Wednesday, 4 July 2012

Not just for the sake of the trees

In the 111 years since its founding in 1901, how many trees has the Jewish National Fund planted in Israel?
Good question, wouldn't you agree?
Well I’ll let you ponder that one while I tell a tale or two of trees.

Once upon a time, I was a site engineer, or a resident engineer. This means I was the one responsible for overseeing a large construction project, I was the client’s eyes and ears on site.

Our project was the construction of a sewage tunnel, and the laying of over 10 kilometers of sewage pipe both through the tunnel and then beyond, across a conservation area on the southern outskirts of Jerusalem, and even beneath a river (which was either dried up for part of the year, or flowing with actual sewage the rest of the time).

One of the first excursions we took to this area, before any digging, drilling, pipe laying had begun, consisted of almost a dozen of us: managers (well it was a Jewish group, you see), engineers, “greens” from the JNF and Ministry of the Environment, landscape architects. We walked the length of the proposed route of the pipe, and noted in meticulous detail, where the construction site would be and how far it could encroach on the pastoral environment. In particular we analysed each and every tree that stood in the way of our construction, and decided upon its fate: If it could be left, unharmed, and the construction would just carry on around it; or if should be removed, temporarily, and then brought back after the whole job was finished; if it should be removed to somewhere else nearby and then left there; or, with no other choice, the tree would have to go (but be replaced later with something green and flowery maybe).

It was my first year of living in Israel and I was impressed by the attention given to, and the care meted out to, trees. Here we were, several senior, busy people, investing time and a great deal of care and effort, all for the sake of some trees. Being one of the most reliable people in the team at the time (or maybe, I was the only one with a pen), it fell on me to take the notes, writing such thrilling prose, such as: “Large conifer, south of rubble wall, at point 50, to be removed temporarily”. Of course, this was in fluent Hebrew, though at the time I probably didn’t know the words for rubble, or conifer, or removed. So I probably wrote it in Heblish, a common language spoken by many in these parts.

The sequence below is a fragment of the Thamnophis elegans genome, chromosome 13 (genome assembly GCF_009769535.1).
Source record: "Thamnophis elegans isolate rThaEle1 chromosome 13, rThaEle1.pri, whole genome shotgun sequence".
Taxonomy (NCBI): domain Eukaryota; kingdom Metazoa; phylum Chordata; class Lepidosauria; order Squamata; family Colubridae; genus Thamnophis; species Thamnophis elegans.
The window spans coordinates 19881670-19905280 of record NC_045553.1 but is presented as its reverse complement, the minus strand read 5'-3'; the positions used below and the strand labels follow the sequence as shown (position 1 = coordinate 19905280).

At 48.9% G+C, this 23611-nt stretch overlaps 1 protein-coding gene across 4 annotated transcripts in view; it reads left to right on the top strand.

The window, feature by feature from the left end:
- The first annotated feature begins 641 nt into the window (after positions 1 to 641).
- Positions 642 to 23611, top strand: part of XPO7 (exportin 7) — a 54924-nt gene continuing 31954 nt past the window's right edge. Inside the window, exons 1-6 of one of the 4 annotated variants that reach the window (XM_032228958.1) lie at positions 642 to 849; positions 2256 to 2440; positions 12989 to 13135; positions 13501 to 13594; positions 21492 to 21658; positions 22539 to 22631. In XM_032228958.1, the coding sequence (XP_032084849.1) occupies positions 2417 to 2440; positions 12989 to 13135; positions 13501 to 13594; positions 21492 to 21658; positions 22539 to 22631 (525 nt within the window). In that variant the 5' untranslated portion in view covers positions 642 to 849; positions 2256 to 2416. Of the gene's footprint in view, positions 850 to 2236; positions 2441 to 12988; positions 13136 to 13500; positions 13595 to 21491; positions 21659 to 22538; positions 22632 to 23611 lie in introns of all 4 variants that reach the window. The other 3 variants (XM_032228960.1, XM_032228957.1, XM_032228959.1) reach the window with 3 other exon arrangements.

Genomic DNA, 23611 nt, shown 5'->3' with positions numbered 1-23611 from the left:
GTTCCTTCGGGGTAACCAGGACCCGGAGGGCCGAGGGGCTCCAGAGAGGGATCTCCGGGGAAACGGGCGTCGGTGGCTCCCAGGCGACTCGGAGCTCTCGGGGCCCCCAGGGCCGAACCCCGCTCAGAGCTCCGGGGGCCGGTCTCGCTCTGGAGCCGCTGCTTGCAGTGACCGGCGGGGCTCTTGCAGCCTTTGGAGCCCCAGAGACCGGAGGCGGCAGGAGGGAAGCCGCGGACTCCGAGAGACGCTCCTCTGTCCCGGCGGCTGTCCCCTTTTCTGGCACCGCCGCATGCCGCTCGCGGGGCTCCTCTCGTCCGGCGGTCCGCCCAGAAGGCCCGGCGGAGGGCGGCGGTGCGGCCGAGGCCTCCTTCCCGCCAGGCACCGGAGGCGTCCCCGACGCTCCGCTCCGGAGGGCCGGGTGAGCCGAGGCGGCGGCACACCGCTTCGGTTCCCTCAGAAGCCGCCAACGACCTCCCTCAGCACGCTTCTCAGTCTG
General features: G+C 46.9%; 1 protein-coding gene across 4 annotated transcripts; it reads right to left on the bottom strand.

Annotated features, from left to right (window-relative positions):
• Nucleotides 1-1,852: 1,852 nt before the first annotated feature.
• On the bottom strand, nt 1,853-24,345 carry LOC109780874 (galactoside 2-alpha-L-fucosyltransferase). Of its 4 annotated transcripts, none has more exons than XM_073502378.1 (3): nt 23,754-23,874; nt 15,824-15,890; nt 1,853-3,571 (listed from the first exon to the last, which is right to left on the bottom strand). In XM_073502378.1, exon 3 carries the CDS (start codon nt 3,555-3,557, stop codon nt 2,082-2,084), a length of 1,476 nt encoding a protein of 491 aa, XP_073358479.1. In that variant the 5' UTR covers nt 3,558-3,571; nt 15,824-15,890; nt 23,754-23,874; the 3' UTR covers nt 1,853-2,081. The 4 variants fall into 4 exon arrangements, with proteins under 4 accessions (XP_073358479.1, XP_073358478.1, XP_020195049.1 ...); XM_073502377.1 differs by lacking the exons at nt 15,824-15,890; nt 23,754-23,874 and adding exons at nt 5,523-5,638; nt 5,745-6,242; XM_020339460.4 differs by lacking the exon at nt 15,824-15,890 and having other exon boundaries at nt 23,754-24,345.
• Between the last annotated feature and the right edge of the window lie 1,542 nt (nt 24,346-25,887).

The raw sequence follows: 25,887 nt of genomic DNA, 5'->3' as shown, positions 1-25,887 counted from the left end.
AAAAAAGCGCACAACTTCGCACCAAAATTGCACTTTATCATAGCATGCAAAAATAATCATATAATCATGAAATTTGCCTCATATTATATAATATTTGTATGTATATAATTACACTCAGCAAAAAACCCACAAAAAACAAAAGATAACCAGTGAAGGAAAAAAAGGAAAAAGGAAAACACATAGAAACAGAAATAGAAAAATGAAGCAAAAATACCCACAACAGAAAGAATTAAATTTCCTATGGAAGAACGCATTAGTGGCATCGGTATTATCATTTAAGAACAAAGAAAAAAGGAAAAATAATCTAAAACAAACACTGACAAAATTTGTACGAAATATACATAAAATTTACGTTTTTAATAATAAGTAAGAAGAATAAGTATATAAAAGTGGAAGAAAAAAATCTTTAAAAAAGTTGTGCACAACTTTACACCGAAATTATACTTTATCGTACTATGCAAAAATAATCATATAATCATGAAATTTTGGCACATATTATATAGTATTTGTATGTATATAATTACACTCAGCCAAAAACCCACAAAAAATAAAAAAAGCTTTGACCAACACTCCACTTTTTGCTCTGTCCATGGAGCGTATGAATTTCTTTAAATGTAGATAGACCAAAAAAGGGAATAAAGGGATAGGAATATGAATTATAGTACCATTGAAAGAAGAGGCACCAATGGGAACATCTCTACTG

Still thinking of the number of trees the JNF planted in 111 years?

OK, enough of the suspense. The JNF planted over 240 million trees, making Israel one of only two countries worldwide that entered the 21st century with a net gain in the number of trees.

Which is why the Carmel Forest fire was all the more tragic. The fire that enveloped the Mount Carmel Forest outside of Haifa raged for four days in December 2010, causing more than 17,000 locals to be evacuated, burning over 12,000 acres, destroying an estimated 1.5 million trees and tragically killing 44 people (most of them Prison Service cadets on a bus, on their way to help evacuate the Damun Prison which had been engulfed in the fire. It appeared that the bus was caught in a fireball when a blazing tree fell across the road, and all but 3 died attempting to escape the burning vehicle).

Last week, the outgoing State Comptroller issued his report into the forest fire, and heaped scathing criticism on many, including the police, the Israel Prison Service, the Israeli Fire and Rescue Service and, most vociferously, the interior minister, Eli Yishai, and finance minister, Yuval Steinitz.

The tragedy highlighted possibly two failures that permeate the public sector in Israel: incompetence (poor structural organization, as the Comptroller would say) and a lack of accountability. I think he even had to invent a Hebrew word (achrayutiut אחריותיות) for “accountability” as the concept simply doesn’t exist here.

Photo: Shimon Edri /

Let’s say one cabinet minister, let's call him Eli, says the Fire Service needs new equipment. Another cabinet minister, the one with the key to the safe, let’s call him Yuval, says “No you can’t have it, because the Fire Service is hopeless, poorly structured, couldn’t organize a party in bar,” hoping that these encouraging words will inspire structural reforms.
Eli, however, goes and sulks in the corner, and refuses to use funds from elsewhere in his office for the Fire Service (despite Israel only possessing 20 tons of fire suppressant material - some 90% less than the emergency minimum), for as long as Yuval refuses to cough up the extra money. Each stands his ground.

This is called politics.
But at the end of the day, 1.5 million trees were destroyed. And 44 people were killed.

Whilst Israelis are known to be very forward, and not to mince their words, our State Comptroller, a diplomat among politicians, and indeed a former judge, did not call for anyone’s resignation. But he did consider the infighting between the two cabinet ministers as instrumental, and concluded that their responsibility was such that “it would be fitting to point it out in concrete and practical terms.”

If you do get a chance to read any one of the 500 pages of the Comptroller’s report, that’ll be more than either Steinitz or Yishai has done.

Was anything destroyed? Yes.
Was anyone killed? Yes.
Did anyone resign?

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